Celiprolol therapy for vascular Ehlers-Danlos syndrome

Department of Surgery, Johns Hopkins Hospital, Baltimore, MD 21287, USA.
The Lancet (Impact Factor: 39.21). 10/2010; 376(9751):1443-4. DOI: 10.1016/S0140-6736(10)61155-5
Source: PubMed
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    ABSTRACT: A number of cutaneous disorders encountered by the dermatologist have overlapping cardiac pathology. In recent years, many genetic linkages common to pathological processes in the cutaneous and cardiovascular systems have been identified. This review will describe primary cutaneous disorders with potential cardiac manifestations, including congenital syndromes, inherited cutaneous disorders associated with later cardiovascular disease, and syndromes associated with early cardiovascular pathology. The dermatologist may be the first to diagnose cutaneous findings associated with underlying cardiovascular disease; therefore, it is of prime importance for the dermatologist to be aware of these associations and to direct the appropriate workup.
    Journal of the American Academy of Dermatology 08/2012; 68(1). DOI:10.1016/j.jaad.2012.06.016 · 5.00 Impact Factor
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    ABSTRACT: Patients and methods A 34-year-old woman with an extensive surgical history developed two spontaneous carotido-cavernous fistula bilaterally. Skin examination revealed an acrogeric form of vascular Ehlers-Danlos syndrome and this diagnosis was confirmed by genetic analysis. Discussion Vascular Ehlers-Danlos syndrome is a rare autosomal dominant genetic disease that may be suspected on the grounds of clinical symptoms. Severe complications can occur in early life and are associated with a high mortality rate. The prognosis of vascular Ehlers-Danlos syndrome has been radically changed by the use of beta-blockers. Conclusion The originality of our observation lies in the long time to onset of the initial complications in the absence of any problems during the numerous operations undergone by the patient, as well as the two childbirths.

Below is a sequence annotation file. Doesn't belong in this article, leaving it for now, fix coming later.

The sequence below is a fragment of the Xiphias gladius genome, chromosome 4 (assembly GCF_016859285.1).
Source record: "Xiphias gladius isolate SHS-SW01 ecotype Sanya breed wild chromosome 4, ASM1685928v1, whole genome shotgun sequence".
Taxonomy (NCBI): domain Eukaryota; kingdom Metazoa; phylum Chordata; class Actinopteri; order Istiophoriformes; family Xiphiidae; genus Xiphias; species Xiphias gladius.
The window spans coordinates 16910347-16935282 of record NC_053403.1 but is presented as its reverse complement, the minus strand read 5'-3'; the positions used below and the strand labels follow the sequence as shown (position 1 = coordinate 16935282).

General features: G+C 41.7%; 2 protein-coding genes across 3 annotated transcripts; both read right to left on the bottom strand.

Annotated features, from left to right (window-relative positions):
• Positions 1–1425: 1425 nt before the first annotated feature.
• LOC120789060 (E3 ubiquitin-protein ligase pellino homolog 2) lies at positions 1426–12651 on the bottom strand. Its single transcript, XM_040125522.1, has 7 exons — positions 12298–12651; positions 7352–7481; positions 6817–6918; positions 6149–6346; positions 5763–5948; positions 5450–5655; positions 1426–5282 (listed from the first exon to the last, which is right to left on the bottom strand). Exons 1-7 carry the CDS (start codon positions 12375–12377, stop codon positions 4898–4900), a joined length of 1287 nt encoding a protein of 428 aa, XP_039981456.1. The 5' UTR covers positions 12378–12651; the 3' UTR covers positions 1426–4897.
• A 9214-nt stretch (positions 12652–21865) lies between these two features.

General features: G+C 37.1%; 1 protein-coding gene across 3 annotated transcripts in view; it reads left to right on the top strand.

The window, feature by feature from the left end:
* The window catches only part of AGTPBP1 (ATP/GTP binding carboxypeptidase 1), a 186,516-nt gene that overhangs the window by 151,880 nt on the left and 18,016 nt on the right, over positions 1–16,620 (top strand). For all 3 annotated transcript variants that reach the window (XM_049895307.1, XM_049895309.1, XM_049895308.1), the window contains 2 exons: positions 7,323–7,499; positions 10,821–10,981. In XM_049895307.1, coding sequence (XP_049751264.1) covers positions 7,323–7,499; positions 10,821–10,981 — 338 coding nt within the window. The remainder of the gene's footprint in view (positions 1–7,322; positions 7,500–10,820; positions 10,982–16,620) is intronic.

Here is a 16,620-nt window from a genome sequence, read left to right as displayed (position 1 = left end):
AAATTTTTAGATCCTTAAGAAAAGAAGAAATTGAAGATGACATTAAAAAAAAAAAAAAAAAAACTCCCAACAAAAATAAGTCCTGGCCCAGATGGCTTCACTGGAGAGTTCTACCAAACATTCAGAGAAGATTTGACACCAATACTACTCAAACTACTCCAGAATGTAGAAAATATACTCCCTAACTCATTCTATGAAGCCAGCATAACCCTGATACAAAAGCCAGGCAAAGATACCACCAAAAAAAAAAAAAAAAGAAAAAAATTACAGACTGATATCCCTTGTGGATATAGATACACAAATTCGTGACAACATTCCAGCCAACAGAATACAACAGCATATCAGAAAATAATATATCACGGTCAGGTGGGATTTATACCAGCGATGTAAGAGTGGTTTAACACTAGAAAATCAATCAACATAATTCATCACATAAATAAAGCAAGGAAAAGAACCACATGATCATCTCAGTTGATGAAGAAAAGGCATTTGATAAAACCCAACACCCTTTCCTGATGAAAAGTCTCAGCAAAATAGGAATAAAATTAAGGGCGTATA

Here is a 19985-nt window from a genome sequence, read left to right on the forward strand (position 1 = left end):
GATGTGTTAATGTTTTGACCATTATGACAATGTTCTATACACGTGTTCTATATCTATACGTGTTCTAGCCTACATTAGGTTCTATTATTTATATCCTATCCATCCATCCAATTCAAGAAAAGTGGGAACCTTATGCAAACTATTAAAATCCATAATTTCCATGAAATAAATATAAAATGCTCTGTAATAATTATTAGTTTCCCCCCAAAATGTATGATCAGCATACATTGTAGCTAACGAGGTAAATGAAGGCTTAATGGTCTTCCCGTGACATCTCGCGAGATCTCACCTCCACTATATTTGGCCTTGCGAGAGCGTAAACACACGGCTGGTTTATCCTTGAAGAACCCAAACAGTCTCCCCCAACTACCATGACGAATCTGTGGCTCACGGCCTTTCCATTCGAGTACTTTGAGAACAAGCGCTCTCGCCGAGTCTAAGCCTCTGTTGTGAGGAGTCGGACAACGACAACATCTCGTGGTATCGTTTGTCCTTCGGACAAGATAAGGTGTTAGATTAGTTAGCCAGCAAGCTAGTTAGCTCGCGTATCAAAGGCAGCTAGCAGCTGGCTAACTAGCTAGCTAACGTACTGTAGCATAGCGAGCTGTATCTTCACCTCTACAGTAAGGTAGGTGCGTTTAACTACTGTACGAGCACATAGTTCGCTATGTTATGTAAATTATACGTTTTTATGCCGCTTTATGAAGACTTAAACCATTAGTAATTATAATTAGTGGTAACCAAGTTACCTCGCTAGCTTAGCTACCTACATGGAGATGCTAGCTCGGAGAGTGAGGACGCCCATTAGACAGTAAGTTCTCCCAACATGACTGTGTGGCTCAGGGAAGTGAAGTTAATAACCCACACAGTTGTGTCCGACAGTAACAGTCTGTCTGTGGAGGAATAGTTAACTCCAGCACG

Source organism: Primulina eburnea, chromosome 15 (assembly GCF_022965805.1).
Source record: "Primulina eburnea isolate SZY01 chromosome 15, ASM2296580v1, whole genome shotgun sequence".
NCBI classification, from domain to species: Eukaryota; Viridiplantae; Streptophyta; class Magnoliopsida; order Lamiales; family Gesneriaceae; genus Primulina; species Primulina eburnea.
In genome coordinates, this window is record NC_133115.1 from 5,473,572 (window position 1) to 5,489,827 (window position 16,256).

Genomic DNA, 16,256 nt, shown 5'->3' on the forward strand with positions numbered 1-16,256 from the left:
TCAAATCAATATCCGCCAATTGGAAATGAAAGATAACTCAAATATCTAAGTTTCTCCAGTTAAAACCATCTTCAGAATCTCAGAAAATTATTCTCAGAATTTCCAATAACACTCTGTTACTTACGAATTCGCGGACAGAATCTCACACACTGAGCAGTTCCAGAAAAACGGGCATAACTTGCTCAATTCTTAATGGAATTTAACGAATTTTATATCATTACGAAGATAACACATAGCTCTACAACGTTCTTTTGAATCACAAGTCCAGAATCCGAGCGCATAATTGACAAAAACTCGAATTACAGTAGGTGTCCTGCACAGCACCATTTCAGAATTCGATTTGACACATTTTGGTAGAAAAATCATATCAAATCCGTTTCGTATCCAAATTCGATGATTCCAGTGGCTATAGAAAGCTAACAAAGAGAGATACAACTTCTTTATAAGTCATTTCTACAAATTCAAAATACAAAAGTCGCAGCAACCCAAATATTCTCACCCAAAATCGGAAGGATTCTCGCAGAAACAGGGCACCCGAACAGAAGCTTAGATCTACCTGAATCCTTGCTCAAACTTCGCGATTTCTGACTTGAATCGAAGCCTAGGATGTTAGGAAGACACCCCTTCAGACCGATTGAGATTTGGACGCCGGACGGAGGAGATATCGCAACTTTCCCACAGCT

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    ABSTRACT: Aortic aneurysm, including both abdominal aortic aneurysm and thoracic aortic aneurysm, is the cause of death of 1% to 2% of the Western population. This review focuses only on thoracic aortic aneurysms and dissections. During the past decade, the genetic contribution to the pathogenesis of thoracic aortic aneurysms and dissections has revealed perturbed extracellular matrix signaling cascade interactions and deficient intracellular components of the smooth muscle contractile apparatus as the key mechanisms. Based on the study of different Marfan mouse models and the discovery of several novel thoracic aortic aneurysm genes, the involvement of the transforming growth factor-β signaling pathway has opened unexpected new avenues. Overall, these discoveries have 3 important consequences. First, the pathogenesis of thoracic aortic aneurysms and dissections is better understood, although some controversy still exists. Second, the management strategies for the medical and surgical treatment of thoracic aortic aneurysms and dissections are becoming increasingly gene-tailored. Third, the pathogenetic insights have delivered new treatment options that are currently being investigated in large clinical trials.
    Circulation Research 07/2013; 113(3):327-40. DOI:10.1161/CIRCRESAHA.113.300675 · 11.09 Impact Factor